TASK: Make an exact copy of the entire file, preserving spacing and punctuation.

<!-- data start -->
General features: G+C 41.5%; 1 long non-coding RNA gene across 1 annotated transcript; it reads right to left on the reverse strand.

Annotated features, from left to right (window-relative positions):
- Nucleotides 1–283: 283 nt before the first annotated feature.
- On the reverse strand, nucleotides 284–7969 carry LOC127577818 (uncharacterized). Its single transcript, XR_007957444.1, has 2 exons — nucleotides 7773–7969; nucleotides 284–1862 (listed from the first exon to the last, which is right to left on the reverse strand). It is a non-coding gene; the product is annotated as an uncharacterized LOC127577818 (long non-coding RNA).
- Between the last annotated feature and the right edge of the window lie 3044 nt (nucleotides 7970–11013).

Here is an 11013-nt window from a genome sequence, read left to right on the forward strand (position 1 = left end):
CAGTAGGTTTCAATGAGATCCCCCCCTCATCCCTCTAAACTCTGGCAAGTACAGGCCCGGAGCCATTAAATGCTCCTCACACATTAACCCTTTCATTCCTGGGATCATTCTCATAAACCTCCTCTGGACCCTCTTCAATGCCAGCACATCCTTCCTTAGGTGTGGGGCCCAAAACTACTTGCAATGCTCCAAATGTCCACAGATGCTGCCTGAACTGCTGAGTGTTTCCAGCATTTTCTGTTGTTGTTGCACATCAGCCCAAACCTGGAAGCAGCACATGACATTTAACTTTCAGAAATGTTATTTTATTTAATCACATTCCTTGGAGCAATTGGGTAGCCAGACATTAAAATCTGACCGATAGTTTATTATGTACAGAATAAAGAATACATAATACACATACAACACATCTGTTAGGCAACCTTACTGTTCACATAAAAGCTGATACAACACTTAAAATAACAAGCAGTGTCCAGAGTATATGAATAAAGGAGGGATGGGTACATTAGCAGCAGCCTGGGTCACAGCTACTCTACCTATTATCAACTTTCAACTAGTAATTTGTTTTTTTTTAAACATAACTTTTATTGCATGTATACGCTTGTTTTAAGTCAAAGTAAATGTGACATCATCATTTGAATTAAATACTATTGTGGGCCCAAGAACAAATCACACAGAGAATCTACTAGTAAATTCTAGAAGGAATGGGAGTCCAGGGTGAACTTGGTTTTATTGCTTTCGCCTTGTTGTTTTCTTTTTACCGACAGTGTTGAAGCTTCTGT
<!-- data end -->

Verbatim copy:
General features: G+C 41.5%; 1 long non-coding RNA gene across 1 annotated transcript; it reads right to left on the reverse strand.

Annotated features, from left to right (window-relative positions):
- Nucleotides 1–283: 283 nt before the first annotated feature.
- On the reverse strand, nucleotides 284–7969 carry LOC127577818 (uncharacterized). Its single transcript, XR_007957444.1, has 2 exons — nucleotides 7773–7969; nucleotides 284–1862 (listed from the first exon to the last, which is right to left on the reverse strand). It is a non-coding gene; the product is annotated as an uncharacterized LOC127577818 (long non-coding RNA).
- Between the last annotated feature and the right edge of the window lie 3044 nt (nucleotides 7970–11013).

Here is an 11013-nt window from a genome sequence, read left to right on the forward strand (position 1 = left end):
CAGTAGGTTTCAATGAGATCCCCCCCTCATCCCTCTAAACTCTGGCAAGTACAGGCCCGGAGCCATTAAATGCTCCTCACACATTAACCCTTTCATTCCTGGGATCATTCTCATAAACCTCCTCTGGACCCTCTTCAATGCCAGCACATCCTTCCTTAGGTGTGGGGCCCAAAACTACTTGCAATGCTCCAAATGTCCACAGATGCTGCCTGAACTGCTGAGTGTTTCCAGCATTTTCTGTTGTTGTTGCACATCAGCCCAAACCTGGAAGCAGCACATGACATTTAACTTTCAGAAATGTTATTTTATTTAATCACATTCCTTGGAGCAATTGGGTAGCCAGACATTAAAATCTGACCGATAGTTTATTATGTACAGAATAAAGAATACATAATACACATACAACACATCTGTTAGGCAACCTTACTGTTCACATAAAAGCTGATACAACACTTAAAATAACAAGCAGTGTCCAGAGTATATGAATAAAGGAGGGATGGGTACATTAGCAGCAGCCTGGGTCACAGCTACTCTACCTATTATCAACTTTCAACTAGTAATTTGTTTTTTTTTAAACATAACTTTTATTGCATGTATACGCTTGTTTTAAGTCAAAGTAAATGTGACATCATCATTTGAATTAAATACTATTGTGGGCCCAAGAACAAATCACACAGAGAATCTACTAGTAAATTCTAGAAGGAATGGGAGTCCAGGGTGAACTTGGTTTTATTGCTTTCGCCTTGTTGTTTTCTTTTTACCGACAGTGTTGAAGCTTCTGT